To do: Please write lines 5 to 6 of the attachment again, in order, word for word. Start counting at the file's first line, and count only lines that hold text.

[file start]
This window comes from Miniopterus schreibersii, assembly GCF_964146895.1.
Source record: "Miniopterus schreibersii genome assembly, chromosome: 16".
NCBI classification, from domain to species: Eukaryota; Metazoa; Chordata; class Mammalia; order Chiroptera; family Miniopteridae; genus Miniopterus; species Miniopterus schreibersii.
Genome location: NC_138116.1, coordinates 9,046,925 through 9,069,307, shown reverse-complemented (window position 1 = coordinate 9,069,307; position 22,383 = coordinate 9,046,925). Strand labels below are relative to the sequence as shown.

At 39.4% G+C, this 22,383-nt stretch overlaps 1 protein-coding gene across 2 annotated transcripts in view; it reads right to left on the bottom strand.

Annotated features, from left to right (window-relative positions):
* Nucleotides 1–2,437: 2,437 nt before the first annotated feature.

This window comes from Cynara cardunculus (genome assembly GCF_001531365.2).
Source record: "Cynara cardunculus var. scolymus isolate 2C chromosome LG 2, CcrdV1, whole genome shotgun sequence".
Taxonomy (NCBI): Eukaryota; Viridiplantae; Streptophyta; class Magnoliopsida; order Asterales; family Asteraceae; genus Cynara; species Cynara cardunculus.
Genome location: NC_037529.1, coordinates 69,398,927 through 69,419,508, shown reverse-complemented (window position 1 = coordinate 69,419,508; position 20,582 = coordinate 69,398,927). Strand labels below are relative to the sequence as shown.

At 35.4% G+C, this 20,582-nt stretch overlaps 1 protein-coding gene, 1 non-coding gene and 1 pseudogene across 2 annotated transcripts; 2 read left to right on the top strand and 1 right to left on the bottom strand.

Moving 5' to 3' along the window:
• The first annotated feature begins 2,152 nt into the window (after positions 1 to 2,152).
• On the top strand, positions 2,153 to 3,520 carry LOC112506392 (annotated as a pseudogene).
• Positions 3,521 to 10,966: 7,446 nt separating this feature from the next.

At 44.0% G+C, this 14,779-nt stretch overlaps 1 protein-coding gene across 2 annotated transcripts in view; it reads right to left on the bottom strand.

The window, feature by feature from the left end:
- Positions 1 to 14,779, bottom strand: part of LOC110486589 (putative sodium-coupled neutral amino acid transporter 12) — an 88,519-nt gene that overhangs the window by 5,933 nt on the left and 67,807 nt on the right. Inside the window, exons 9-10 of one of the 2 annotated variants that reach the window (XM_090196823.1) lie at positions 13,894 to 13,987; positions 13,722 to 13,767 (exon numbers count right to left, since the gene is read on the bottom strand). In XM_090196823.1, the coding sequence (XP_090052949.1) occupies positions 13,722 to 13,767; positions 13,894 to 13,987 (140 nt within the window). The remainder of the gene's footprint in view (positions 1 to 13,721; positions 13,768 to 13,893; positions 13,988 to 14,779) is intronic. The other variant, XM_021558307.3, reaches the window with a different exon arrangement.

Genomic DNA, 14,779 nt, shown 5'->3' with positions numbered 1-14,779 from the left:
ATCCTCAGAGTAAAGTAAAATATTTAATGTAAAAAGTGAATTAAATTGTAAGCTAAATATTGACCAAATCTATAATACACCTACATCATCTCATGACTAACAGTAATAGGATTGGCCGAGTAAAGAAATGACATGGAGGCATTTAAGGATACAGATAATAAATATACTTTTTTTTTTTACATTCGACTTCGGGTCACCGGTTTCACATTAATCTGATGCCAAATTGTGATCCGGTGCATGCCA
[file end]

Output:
At 39.4% G+C, this 22,383-nt stretch overlaps 1 protein-coding gene across 2 annotated transcripts in view; it reads right to left on the bottom strand.

Annotated features, from left to right (window-relative positions):